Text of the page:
Posted on Jul 21, 2011, 6 a.m.
Israeli team finds that CEppt, an extract found in cinnamon bark, exhibits properties that can inhibit the development of Alzheimer’s Disease.
With an estimated one in eight Americans over the age of 65 afflicted with Alzheimer’s Disease, and a continuance in gains that extend the length of the average lifespan, the disease is projected to exert a major societal and economic burden in the coming years. Michael Ovadia, from Tel Aviv University (Israel), and colleagues isolated CEppt, an extract found in cinnamon bark, and introduced the substance into the drinking water of mice that had been genetically altered to develop an aggressive form of Alzheimer's disease, and fruit flies that had been mutated with a human gene that also stimulated Alzheimer's disease and shortened their lifespan. After four months, the researchers discovered that development of the disease had slowed remarkably and the animals' activity levels and longevity were comparable to that of their healthy counterparts. The extract inhibited the formation of toxic amyloid polypeptide oligomers and fibrils, which compose deposits of plaque found in the brains of Alzheimer's patients. In a test-tube study, CEppt was also found to break up amyloid fibers, similar to those seen in Alzheimer's patients. Noting that CEppt caused a “reduction of plaques and improvement in cognitive behavior,” the team concludes that: “Our results present a novel prophylactic approach for inhibition of toxic oligomeric A[beta] species formation in [Alzheimer’s Disease] through the utilization of a compound that is currently in use in human diet.”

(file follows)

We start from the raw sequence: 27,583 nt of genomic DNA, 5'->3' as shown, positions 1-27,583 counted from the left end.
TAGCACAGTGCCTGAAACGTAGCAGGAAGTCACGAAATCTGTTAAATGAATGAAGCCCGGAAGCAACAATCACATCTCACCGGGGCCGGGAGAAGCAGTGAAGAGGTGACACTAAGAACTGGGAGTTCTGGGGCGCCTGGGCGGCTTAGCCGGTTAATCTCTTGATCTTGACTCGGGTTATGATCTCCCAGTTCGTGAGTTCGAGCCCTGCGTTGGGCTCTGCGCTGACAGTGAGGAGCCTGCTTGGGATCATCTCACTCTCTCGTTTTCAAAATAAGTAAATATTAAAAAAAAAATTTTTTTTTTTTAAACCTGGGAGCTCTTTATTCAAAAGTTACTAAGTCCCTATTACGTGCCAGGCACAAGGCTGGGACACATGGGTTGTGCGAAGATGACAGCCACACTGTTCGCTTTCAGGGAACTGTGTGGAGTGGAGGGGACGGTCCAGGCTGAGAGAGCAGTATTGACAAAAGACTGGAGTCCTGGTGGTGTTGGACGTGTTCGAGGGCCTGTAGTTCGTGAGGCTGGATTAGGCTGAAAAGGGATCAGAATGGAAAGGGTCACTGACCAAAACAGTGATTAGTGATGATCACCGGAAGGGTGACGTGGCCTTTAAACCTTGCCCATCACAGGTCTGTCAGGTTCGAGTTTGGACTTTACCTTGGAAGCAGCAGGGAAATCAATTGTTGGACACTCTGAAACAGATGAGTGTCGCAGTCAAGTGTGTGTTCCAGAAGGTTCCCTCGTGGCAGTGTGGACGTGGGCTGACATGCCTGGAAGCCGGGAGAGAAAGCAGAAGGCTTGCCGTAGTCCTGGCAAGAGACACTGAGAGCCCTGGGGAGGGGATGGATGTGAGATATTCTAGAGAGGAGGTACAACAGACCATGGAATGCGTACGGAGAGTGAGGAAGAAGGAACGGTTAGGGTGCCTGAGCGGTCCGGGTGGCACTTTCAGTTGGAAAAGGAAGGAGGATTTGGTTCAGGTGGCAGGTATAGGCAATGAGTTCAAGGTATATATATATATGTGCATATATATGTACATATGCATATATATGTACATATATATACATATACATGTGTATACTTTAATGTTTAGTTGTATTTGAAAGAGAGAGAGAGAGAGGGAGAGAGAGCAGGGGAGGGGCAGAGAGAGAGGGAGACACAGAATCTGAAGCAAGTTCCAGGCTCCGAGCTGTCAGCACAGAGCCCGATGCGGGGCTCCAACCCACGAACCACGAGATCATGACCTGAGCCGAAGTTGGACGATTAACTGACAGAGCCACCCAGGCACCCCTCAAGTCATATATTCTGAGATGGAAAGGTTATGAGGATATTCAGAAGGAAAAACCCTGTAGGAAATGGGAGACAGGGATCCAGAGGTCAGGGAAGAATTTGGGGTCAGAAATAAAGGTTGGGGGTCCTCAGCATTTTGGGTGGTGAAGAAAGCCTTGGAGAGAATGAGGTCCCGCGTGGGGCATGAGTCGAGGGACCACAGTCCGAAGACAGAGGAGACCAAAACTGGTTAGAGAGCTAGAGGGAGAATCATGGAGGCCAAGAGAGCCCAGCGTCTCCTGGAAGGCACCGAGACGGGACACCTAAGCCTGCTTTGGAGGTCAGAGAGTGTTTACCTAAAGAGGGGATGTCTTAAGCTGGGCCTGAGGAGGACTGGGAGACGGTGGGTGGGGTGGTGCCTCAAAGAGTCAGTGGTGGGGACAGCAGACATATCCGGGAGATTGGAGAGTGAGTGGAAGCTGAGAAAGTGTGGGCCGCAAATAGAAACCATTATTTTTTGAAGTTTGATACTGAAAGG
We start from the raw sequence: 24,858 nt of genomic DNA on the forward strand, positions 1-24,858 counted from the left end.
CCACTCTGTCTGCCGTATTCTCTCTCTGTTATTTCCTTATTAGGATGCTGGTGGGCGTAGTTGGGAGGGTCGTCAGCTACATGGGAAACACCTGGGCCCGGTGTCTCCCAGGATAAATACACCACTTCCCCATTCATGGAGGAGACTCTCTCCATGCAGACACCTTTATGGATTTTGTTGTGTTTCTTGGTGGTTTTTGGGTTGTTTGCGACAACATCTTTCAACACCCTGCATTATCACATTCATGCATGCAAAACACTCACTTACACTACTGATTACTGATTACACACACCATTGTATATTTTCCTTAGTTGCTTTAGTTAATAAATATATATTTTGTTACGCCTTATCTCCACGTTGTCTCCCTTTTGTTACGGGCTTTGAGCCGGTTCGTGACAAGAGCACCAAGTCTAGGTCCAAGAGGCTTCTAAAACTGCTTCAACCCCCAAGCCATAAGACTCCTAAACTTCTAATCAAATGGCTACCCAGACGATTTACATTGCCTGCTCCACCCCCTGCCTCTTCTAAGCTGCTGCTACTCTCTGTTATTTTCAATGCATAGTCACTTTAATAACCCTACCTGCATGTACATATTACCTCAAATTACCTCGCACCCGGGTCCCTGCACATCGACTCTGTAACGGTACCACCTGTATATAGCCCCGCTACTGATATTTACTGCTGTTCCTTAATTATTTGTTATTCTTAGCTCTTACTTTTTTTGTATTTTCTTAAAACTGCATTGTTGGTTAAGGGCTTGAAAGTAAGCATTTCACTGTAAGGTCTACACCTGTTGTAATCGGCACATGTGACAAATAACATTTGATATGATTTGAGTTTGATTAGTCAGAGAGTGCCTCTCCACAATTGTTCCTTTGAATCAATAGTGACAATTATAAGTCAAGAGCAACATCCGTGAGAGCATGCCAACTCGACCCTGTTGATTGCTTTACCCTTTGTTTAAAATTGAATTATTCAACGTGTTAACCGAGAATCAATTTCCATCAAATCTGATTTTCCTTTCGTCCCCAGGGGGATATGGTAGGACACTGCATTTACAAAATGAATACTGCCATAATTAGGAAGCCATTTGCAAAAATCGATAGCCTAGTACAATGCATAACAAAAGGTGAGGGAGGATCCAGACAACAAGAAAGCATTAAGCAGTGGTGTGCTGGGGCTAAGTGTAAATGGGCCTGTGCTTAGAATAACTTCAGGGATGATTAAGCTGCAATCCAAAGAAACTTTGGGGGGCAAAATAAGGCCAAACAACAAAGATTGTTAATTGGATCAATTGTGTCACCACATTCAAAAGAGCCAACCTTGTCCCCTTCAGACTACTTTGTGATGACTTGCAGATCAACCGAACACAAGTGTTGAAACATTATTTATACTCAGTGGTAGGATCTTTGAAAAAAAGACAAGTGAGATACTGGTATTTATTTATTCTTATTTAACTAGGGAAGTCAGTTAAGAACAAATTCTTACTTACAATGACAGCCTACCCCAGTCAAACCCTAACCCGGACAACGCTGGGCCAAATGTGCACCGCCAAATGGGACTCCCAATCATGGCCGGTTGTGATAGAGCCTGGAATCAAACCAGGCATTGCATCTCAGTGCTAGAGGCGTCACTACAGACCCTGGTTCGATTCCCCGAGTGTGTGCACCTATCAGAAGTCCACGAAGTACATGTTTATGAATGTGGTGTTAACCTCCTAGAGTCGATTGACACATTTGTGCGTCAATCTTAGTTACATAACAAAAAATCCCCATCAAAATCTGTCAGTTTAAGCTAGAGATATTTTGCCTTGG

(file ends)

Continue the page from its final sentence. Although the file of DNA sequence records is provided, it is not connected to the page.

Frydman-Marom A, Levin A, Farfara D, Benromano T, Scherzer-Attali R, Peled S, Vassar R, Segal D, Gazit E, Frenkel D, Ovadia M. “Orally administrated cinnamon extract reduces [beta]-amyloid oligomerization and corrects cognitive impairment in Alzheimer's disease animal models.” PLoS One. 2011 Jan 28;6(1):e16564.